Brewing The Perfect Filter Coffee


The Perfect Brew

I used to be a caramel latte from Starbucks kinda gal. My coffee would be super sugary and milky to overcompensate for the fact it was made from bitter-tasting, mass-produced coffee beans.

And then I met Mat. He used to make me espressos using a moka pot on the hob and I started to become more accepting of fresh coffee, with less milk, less sugar and absolutely no syrup.

Once you start tasting your coffee more, you really do start to appreciate the way it’s brewed and the freshness and origin of your coffee beans. We upgraded that little moka pot to a swanky Sage by Heston Blumenthal Espresso Machine, set up a monthly coffee subscription and basically committed to being proper coffee snobs.

So when Thermos invited Mat & I down to Foundation Coffee House in Manchester to learn about the different brewing techniques they use, we practically spat out our flat whites in excitement. It was basically Mat’s ideal event!


The V60

First up, the guys showed us the V60. Before you get started, you need to weight out and grind your whole beans on a medium-fine setting immediately before brewing. This is because if you leave the ground beans for too long, they lose some of their lovely aroma and flavour.

You pop the ground coffee into the dripper, using a filter paper as a barrier and pour the hot water over it. You can use a regular kettle to pour, but the guys recommended using a gooseneck kettle for the most control with how much water comes out and where it lands.

There’s a really great guide (with detailed step-by-step instructions) here, that will help you perfect the V60 brewing technique. It’s one of the easiest ways to whip up some great tasting fresh coffee and definitely one that Mat & I will be trying out once we get our hands on the equipment (which is also very cheap!).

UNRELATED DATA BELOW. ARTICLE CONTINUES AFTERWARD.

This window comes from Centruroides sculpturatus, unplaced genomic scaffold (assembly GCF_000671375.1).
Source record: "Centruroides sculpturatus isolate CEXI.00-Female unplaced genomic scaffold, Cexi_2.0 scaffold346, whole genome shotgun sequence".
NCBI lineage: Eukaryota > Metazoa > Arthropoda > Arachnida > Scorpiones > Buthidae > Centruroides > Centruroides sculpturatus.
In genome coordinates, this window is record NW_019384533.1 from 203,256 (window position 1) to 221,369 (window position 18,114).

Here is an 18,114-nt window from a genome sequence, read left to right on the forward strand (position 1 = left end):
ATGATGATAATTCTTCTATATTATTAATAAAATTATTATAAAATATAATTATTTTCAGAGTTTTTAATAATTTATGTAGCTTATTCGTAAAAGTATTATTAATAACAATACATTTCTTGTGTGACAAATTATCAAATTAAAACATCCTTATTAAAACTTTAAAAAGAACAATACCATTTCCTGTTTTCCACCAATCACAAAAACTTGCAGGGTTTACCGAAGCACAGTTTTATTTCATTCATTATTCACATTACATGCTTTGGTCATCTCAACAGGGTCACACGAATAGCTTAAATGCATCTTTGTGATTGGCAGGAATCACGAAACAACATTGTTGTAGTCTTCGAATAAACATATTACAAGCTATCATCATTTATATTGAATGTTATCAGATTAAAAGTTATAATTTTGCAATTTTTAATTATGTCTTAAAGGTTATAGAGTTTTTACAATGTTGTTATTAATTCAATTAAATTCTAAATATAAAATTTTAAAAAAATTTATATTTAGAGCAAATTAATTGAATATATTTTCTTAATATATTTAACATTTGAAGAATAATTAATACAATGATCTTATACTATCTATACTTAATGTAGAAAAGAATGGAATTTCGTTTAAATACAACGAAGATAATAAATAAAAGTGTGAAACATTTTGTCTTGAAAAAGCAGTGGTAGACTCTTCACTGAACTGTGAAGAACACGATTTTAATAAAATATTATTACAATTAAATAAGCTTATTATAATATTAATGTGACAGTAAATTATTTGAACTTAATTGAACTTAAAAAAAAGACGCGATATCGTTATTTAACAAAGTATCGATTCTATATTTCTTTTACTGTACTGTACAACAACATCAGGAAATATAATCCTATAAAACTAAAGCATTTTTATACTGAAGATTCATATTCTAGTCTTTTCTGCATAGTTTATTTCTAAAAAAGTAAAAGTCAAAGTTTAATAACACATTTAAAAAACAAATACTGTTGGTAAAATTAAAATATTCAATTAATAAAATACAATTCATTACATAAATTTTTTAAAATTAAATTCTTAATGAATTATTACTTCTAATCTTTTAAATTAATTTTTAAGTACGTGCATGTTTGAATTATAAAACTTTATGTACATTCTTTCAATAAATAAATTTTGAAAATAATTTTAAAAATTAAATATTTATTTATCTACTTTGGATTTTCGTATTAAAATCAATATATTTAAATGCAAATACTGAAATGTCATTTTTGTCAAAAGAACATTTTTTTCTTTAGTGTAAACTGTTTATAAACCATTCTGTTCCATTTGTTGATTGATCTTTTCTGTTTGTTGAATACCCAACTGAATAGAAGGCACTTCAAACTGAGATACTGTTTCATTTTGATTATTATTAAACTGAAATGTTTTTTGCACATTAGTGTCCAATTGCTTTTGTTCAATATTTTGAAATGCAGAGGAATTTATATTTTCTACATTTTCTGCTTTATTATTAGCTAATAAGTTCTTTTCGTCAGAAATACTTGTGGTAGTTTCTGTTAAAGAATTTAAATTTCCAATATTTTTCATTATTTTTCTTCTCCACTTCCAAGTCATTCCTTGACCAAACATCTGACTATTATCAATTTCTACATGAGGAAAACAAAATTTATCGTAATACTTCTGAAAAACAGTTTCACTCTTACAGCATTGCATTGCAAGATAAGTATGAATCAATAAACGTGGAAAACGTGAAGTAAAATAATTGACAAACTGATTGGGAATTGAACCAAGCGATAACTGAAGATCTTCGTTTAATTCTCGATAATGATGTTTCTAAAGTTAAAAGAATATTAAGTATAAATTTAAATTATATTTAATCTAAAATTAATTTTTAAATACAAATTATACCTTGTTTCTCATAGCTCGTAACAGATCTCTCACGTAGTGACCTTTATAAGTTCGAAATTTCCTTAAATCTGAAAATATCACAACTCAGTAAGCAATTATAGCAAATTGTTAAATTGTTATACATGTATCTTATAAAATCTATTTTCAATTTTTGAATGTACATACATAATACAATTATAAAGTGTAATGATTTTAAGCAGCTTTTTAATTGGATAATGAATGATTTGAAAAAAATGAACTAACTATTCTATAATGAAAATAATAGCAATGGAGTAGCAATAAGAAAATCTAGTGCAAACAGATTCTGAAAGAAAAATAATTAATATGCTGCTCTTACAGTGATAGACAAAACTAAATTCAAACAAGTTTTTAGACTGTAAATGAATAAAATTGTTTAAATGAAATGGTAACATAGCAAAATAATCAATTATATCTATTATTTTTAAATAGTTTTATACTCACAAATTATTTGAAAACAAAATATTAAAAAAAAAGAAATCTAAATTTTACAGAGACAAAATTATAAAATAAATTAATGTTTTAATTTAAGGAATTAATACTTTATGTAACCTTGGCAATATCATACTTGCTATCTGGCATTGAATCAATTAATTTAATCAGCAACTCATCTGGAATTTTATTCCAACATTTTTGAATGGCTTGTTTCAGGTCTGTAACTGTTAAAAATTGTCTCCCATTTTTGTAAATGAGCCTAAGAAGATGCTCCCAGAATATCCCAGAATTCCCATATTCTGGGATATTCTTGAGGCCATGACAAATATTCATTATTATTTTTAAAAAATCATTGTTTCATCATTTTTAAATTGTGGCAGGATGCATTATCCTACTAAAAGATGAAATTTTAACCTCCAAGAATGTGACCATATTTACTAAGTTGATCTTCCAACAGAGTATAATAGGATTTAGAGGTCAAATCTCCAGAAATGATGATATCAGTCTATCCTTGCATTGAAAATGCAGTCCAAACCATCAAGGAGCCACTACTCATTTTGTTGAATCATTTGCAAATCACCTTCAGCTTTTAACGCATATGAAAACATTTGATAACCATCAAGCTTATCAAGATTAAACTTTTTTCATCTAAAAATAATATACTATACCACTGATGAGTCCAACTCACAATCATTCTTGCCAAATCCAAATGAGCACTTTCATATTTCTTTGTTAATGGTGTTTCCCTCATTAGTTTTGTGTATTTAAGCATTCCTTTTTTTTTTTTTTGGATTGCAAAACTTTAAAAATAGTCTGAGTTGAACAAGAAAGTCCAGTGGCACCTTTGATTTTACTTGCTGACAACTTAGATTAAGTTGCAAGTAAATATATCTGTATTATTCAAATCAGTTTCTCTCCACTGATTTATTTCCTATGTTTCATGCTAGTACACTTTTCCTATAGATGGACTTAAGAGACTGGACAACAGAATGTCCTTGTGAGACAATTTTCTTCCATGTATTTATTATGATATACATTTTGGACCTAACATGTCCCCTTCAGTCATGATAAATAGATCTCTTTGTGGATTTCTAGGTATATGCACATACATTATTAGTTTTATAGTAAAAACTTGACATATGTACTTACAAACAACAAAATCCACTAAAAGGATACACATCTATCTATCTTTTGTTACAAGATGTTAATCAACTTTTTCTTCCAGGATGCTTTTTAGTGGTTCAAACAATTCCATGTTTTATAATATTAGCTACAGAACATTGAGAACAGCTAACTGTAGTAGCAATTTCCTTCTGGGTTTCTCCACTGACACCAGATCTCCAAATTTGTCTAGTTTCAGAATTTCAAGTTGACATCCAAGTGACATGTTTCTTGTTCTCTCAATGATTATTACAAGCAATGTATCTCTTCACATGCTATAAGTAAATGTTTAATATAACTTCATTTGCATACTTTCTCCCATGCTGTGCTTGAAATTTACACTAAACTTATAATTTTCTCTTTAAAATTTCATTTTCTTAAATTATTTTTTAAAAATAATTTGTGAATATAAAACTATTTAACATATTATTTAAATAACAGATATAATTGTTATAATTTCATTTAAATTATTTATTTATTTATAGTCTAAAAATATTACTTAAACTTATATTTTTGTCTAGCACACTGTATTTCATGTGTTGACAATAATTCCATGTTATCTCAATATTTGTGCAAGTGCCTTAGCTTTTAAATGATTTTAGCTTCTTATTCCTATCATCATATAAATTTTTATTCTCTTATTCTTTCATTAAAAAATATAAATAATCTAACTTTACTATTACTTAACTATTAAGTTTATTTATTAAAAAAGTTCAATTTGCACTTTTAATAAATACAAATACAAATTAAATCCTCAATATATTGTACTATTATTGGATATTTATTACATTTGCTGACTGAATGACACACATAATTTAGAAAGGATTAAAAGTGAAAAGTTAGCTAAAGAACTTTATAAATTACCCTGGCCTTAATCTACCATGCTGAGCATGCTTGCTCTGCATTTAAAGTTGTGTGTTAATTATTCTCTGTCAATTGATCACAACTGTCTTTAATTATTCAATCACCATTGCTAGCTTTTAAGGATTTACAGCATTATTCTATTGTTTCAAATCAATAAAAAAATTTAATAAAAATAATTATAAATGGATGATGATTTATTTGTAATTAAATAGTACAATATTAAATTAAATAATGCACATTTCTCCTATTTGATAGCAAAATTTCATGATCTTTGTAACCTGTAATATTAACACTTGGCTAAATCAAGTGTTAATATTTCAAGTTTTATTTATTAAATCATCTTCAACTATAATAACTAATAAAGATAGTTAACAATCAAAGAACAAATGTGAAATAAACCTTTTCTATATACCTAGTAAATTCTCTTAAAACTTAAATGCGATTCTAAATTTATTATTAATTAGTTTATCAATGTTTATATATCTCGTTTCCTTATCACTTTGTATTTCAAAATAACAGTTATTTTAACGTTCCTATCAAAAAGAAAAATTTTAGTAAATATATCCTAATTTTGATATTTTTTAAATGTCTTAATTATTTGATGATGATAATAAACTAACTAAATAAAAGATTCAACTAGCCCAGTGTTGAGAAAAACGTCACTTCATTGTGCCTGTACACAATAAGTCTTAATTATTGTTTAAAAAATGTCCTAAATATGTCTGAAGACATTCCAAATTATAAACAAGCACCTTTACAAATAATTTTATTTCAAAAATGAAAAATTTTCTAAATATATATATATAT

The Syphon

This method looks a little more like a science experiment than a coffee brewing technique, but the syphon is another great way of brewing your coffee. For this one, it’s best to grind your coffee beans on a medium-coarse setting. Again, right before brewing if you can, so no flavours or aromas are lost.

The syphon method was actually really fascinating to watch, as the coffee is drawn down to the bottom chamber. I couldn’t keep up with how it fully works, but there’s a step-by-step guide here that explains it much better than I could.

We also sampled the coffee after each brewing method and we preferred the coffee that the V60 produced over the syphon methods.


The Balance Syphon

If you thought the syphon was a bit crazy looking, the balance syphon has even more of an eyecatching design. It works in the same way as the regular syphon, just with much more style.

The downside of this method is that it takes a while longer to set up and brew than the others, but it’s definitely one to whip out at a dinner party to impress your friends. It would look dreamy as a piece of decoration in a kitchen too!


24 Hour Coffee

At the start of our coffee class we had sampled some lovely Foundation coffee from our Thermos flasks, which had been brewed and stored the same morning and was still nice and hot.

The flasks promise to keep your hot drink (or soup!) hot or cold for 24 hours, so we could have a cup of coffee morning, noon and night… and then even the next morning! Mat sampled a cup from his flask the next morning and it was still warm enough to drink, amazing huh?

You can pick up a flask for hot drinks for really cheap, but we were so impressed with the Genuine Thermos Brand flasks as they retain the heat and are completely leakproof. I’ve definitely had soup or coffee leak all over my bag from cheaper flasks before!

A big thanks to Thermos and Foundation Coffee for hosting such an interesting event, I’m very excited to brew up some fresh filter coffee in my new flask for my commute to work.


Do you brew your own coffee at home? I’d love to know what you use!



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